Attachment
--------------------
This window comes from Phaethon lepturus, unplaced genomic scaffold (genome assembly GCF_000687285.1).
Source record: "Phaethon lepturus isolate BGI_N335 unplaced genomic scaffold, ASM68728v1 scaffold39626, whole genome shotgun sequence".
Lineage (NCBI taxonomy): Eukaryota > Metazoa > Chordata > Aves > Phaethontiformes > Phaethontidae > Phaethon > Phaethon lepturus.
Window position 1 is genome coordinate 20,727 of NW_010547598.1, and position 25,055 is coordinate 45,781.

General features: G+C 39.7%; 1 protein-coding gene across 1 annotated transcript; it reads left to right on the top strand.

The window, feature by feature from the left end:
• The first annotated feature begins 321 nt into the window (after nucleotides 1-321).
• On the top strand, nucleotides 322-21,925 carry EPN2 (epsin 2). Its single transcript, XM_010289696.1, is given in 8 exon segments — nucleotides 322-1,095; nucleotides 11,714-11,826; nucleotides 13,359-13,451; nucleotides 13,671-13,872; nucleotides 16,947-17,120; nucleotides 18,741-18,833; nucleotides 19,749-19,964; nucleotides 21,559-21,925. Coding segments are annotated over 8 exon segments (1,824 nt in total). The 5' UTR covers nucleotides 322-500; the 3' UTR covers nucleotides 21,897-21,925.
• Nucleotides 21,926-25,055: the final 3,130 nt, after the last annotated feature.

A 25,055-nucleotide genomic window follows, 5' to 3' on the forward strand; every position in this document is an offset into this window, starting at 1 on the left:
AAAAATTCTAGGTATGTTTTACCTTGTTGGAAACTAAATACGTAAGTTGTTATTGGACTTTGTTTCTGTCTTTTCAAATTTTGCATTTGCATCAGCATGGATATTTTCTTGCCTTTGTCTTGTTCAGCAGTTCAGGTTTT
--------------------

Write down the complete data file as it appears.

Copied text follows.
This window comes from Phaethon lepturus, unplaced genomic scaffold (genome assembly GCF_000687285.1).
Source record: "Phaethon lepturus isolate BGI_N335 unplaced genomic scaffold, ASM68728v1 scaffold39626, whole genome shotgun sequence".
Lineage (NCBI taxonomy): Eukaryota > Metazoa > Chordata > Aves > Phaethontiformes > Phaethontidae > Phaethon > Phaethon lepturus.
Window position 1 is genome coordinate 20,727 of NW_010547598.1, and position 25,055 is coordinate 45,781.

General features: G+C 39.7%; 1 protein-coding gene across 1 annotated transcript; it reads left to right on the top strand.

The window, feature by feature from the left end:
• The first annotated feature begins 321 nt into the window (after nucleotides 1-321).
• On the top strand, nucleotides 322-21,925 carry EPN2 (epsin 2). Its single transcript, XM_010289696.1, is given in 8 exon segments — nucleotides 322-1,095; nucleotides 11,714-11,826; nucleotides 13,359-13,451; nucleotides 13,671-13,872; nucleotides 16,947-17,120; nucleotides 18,741-18,833; nucleotides 19,749-19,964; nucleotides 21,559-21,925. Coding segments are annotated over 8 exon segments (1,824 nt in total). The 5' UTR covers nucleotides 322-500; the 3' UTR covers nucleotides 21,897-21,925.
• Nucleotides 21,926-25,055: the final 3,130 nt, after the last annotated feature.

A 25,055-nucleotide genomic window follows, 5' to 3' on the forward strand; every position in this document is an offset into this window, starting at 1 on the left:
AAAAATTCTAGGTATGTTTTACCTTGTTGGAAACTAAATACGTAAGTTGTTATTGGACTTTGTTTCTGTCTTTTCAAATTTTGCATTTGCATCAGCATGGATATTTTCTTGCCTTTGTCTTGTTCAGCAGTTCAGGTTTT